Making Ribollita in Tuscany:
I’m sure I heard someone saying that this wonderful dish was the Italian equivalent of Jewish Chicken Soup. Something that is so much a part of the culture and heritage of Tuscany that no one needs a recipe and everyone has their own way of making it.
Well, on my recent trip to Tuscany we were lucky enough to have a cookery lesson from Anna Bini, a lovely Italian chef with three restaurants in Paris(!). It was her wonderful Villa that Tuscany Now had offered us for this trip – and she came back to stay next door and share a few secrets of cooking in Tuscany with us. One small challenge – much of the food in the area is dominated by meat and my companion, The Hedonist, doesn’t eat meat at all. So when Anna prepared the Ribollita she explained that she’d left out the ham bone from the bean stock. And, nothing was measured, so my recipe is very much my estimate of what was used.
- 1-2 stick Celery
- 1-2 Carrot
- 1 Onion
- 1 glass White Wine
- 200 g Cavolo Nero
- 25 ml Olive Oil
- 2-3 Courgettes
- 1 Potato
- 1 Carrot
- 2 sticks Celery
- 300 g Dried Canelli Beans Soaked overnight in water
- 8 Sage Leaves
- 3-4 Garlic
- 25 ml Olive oil
- 1 Ham hock or bone optional
- 6 thin slices Stale Bread
Make the base for the soup by stewing the white beans in water with sage, olive oil and the ham bone for 30-40 minutes till the beans are soft. Remove the bone and 3-4 spoonfuls of beans, then liquidise the mixture to make a white thick 'stock'. It should be about the consistency of single cream at this stage
Make the mirepoix by gently stewing finely diced onion, celery and carrot in olive oil. Once the vegetables are soft and starting to caramelise, add the white wine and reduce right down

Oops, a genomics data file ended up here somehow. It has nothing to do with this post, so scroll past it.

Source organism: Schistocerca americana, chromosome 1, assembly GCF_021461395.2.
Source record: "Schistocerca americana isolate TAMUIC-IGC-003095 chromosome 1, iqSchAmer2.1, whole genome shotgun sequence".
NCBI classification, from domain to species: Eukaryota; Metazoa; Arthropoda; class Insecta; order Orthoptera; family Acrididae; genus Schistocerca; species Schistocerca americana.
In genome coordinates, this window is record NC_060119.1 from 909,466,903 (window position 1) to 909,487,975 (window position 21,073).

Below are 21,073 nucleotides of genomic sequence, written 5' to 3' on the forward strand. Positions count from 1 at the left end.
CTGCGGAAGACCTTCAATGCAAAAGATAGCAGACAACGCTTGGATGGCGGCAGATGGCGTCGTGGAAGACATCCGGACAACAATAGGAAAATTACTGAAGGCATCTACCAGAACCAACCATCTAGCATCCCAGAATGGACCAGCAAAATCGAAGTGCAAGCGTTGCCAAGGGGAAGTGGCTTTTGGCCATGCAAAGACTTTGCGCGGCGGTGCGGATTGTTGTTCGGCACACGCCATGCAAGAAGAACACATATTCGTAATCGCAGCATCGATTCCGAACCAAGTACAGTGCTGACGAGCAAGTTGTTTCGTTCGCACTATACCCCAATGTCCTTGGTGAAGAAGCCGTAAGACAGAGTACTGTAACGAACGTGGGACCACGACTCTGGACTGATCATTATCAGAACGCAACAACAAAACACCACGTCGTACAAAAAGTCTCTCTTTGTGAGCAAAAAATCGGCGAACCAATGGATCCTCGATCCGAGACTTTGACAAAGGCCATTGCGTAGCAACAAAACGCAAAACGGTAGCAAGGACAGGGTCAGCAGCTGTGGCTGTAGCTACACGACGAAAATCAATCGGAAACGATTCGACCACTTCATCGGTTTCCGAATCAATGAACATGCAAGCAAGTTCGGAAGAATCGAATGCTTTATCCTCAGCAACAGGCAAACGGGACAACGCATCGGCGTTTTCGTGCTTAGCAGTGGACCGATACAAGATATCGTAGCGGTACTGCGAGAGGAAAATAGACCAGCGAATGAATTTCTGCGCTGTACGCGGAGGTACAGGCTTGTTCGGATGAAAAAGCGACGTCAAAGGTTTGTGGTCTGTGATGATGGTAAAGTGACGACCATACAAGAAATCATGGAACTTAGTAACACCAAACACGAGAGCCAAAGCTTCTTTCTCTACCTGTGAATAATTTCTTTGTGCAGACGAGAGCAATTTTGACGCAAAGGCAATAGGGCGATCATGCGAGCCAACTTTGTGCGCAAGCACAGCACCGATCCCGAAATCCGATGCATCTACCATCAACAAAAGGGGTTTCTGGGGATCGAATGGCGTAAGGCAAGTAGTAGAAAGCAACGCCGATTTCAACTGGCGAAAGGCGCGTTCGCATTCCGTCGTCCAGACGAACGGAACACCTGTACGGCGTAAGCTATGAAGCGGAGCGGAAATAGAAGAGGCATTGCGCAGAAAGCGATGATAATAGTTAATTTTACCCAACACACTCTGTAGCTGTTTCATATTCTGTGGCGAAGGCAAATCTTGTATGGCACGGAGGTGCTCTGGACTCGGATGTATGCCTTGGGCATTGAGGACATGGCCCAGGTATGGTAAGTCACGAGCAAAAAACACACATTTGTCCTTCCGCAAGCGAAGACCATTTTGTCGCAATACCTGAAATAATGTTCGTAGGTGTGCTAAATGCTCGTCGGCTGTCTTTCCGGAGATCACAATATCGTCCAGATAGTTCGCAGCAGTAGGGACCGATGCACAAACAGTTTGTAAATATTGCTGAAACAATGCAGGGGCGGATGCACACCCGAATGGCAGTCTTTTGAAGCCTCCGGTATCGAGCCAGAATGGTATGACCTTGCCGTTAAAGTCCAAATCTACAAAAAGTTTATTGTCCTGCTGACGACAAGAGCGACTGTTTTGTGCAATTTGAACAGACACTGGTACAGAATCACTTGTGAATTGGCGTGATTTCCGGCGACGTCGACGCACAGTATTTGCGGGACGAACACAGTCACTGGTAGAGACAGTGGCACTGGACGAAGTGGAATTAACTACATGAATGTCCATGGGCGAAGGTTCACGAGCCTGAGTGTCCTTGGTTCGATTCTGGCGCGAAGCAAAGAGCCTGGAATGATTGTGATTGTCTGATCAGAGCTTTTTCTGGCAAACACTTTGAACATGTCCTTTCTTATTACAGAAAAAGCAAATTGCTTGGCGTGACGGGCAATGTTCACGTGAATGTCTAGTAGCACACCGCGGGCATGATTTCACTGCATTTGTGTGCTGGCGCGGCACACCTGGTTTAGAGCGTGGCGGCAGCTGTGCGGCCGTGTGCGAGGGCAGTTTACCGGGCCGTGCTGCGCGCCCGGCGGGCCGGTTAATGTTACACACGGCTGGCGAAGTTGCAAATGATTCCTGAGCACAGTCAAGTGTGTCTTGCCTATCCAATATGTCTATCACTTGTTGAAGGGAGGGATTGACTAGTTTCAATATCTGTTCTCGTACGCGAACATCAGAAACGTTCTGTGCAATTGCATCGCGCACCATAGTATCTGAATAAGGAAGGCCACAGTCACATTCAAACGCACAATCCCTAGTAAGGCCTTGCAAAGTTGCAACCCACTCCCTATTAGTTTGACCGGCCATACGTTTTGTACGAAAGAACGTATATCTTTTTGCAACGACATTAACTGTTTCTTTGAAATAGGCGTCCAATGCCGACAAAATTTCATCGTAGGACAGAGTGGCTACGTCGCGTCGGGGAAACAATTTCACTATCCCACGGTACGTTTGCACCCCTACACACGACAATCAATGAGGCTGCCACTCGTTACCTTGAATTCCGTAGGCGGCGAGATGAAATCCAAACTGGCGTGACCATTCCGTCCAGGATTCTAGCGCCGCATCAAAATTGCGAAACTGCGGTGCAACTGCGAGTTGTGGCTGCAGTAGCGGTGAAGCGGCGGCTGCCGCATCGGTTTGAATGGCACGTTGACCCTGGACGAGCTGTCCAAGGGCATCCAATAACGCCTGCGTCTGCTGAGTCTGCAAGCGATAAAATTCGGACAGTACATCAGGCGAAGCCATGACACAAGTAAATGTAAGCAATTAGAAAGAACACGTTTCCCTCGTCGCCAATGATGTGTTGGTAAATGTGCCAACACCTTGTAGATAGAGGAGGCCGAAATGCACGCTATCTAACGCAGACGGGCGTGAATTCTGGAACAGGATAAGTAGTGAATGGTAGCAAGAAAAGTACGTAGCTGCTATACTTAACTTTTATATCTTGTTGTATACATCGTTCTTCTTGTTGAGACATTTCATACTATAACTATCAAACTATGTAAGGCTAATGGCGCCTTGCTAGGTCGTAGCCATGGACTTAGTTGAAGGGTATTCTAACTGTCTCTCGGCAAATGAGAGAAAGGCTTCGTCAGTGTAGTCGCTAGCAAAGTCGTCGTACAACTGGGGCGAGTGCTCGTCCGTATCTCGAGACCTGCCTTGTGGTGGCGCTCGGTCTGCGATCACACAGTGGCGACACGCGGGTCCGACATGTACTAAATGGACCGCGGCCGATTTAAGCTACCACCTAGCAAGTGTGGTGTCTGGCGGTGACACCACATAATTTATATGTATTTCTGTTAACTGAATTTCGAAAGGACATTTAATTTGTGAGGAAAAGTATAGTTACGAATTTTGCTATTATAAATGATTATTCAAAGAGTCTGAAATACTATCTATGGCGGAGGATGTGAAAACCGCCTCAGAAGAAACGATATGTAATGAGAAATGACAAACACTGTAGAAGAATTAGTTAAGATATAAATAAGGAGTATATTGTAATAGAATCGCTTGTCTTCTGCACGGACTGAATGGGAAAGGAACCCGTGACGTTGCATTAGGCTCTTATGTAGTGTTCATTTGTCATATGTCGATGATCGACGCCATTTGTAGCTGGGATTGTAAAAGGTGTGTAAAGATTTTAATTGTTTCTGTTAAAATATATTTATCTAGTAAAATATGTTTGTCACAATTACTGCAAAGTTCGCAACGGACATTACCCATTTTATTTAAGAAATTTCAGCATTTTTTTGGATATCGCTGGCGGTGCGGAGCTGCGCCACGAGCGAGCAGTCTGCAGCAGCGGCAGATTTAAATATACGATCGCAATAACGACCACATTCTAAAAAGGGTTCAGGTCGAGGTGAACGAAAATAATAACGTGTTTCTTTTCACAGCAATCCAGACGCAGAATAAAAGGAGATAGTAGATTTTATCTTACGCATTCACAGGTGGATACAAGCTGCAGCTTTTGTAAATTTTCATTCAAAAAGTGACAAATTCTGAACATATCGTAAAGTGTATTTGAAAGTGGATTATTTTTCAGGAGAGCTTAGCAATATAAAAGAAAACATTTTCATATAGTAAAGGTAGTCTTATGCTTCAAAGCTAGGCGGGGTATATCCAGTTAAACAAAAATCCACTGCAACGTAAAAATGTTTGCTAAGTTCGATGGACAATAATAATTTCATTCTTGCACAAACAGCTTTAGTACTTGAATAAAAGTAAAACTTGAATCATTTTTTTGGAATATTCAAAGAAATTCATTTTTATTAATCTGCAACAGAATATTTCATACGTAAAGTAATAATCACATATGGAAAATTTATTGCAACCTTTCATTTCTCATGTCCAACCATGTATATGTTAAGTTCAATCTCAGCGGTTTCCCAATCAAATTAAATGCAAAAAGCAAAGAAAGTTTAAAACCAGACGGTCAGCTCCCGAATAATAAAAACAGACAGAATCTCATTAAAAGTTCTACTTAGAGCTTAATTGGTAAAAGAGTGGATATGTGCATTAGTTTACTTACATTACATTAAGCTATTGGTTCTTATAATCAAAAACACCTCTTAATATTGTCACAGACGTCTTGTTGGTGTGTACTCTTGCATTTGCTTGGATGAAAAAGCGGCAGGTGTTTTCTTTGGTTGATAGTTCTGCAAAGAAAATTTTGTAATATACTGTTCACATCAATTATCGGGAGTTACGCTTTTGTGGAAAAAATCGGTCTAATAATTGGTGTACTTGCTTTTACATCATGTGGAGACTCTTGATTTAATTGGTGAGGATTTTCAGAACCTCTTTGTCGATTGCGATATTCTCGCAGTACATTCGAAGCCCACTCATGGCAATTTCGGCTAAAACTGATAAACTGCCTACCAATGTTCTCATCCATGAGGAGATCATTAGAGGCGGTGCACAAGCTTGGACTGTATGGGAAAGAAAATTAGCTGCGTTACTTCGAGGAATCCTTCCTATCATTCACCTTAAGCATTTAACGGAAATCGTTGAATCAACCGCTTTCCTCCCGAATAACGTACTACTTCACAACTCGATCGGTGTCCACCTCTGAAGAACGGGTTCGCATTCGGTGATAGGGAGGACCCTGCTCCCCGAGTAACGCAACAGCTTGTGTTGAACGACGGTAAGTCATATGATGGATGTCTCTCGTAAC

Add the stock to to the mirepoix, then add in the cavola nero and remaining carrot, celery and potato. Season with salt and pepper to taste
Cook this mixture in a pressure cooker for 20 minutes or a large stovetop casserole for twice that time. 5 minutes before the soup is cooked, add the remaining cannelli beans
Line an oven proof serving bowl with two layers of the thinly sliced bread and pour all the soup mixture on top. Allow the mixture to rest., ideally for a few hours or overnight, then reheat and serve.
I've estimated quantities for this dish - Anna explained that most cookery of this sort is passed down through families.
Anna also made a few other dishes for us including swordfish with fennel and a chestnut cake called Castanaccio. . The swordfish and fennel dish was delicious and one I will attempt to recreate at some point. And we all sat down to a wonderful Tuscan feast, finishing off with some Grappa!
Many thanks to Anna for our cookery lesson and to TuscanyNow, providers of villas in Tuscany for organising our trip to Il Monte.